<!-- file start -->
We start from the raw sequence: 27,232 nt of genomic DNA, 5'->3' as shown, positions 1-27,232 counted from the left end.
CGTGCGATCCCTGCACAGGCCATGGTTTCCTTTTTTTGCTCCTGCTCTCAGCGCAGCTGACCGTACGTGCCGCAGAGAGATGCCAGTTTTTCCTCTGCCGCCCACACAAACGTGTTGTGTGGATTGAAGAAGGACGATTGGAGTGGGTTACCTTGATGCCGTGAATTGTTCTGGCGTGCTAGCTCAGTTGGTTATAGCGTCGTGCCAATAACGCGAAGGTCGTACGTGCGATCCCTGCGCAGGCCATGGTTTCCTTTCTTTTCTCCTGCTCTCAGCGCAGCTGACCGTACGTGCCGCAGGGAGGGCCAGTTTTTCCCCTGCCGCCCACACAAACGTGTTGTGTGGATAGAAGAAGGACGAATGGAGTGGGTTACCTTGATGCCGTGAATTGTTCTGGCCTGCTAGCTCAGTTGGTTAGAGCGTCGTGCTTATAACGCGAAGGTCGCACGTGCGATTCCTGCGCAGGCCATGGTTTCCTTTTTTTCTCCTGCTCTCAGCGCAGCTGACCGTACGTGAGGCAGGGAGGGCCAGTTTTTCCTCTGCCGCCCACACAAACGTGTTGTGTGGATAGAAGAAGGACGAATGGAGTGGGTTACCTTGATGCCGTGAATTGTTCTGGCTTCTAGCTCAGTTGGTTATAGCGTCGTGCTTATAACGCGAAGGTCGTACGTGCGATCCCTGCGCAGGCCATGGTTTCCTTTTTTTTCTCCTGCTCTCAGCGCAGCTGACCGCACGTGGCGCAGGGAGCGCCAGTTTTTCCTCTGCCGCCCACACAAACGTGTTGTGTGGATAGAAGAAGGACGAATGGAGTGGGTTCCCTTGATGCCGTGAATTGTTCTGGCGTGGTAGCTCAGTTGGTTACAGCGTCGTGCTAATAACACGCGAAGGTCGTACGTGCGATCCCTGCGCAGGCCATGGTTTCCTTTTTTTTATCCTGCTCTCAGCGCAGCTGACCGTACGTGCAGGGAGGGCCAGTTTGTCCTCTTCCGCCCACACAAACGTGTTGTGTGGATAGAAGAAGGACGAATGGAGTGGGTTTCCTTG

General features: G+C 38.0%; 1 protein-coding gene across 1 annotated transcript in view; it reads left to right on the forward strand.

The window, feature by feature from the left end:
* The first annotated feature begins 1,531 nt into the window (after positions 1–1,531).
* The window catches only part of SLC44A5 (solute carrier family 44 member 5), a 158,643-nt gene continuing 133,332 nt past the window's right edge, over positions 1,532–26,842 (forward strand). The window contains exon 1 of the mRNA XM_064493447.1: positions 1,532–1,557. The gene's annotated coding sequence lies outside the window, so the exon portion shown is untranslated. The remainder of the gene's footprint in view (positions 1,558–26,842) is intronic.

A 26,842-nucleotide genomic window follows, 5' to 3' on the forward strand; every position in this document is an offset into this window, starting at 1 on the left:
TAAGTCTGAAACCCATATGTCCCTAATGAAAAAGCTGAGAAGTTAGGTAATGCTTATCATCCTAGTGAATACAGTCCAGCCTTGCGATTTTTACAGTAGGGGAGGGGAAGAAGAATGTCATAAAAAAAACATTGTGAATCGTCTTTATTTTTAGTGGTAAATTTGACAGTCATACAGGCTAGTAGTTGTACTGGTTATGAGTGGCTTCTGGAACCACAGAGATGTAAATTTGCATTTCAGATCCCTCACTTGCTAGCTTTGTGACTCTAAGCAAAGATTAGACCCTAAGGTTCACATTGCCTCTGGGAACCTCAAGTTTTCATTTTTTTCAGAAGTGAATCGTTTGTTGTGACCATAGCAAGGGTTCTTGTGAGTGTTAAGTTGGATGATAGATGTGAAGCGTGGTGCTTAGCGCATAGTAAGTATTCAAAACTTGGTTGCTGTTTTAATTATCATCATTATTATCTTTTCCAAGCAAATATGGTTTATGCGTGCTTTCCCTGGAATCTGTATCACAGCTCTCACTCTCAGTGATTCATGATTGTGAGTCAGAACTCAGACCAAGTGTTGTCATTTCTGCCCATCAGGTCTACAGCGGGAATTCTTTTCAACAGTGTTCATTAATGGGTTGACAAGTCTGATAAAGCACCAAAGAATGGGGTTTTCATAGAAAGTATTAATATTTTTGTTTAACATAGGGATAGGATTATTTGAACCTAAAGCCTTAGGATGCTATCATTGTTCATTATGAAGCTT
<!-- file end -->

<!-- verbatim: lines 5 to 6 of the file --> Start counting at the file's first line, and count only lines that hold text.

* The first annotated feature begins 1,531 nt into the window (after positions 1–1,531).
* The window catches only part of SLC44A5 (solute carrier family 44 member 5), a 158,643-nt gene continuing 133,332 nt past the window's right edge, over positions 1,532–26,842 (forward strand). The window contains exon 1 of the mRNA XM_064493447.1: positions 1,532–1,557. The gene's annotated coding sequence lies outside the window, so the exon portion shown is untranslated. The remainder of the gene's footprint in view (positions 1,558–26,842) is intronic.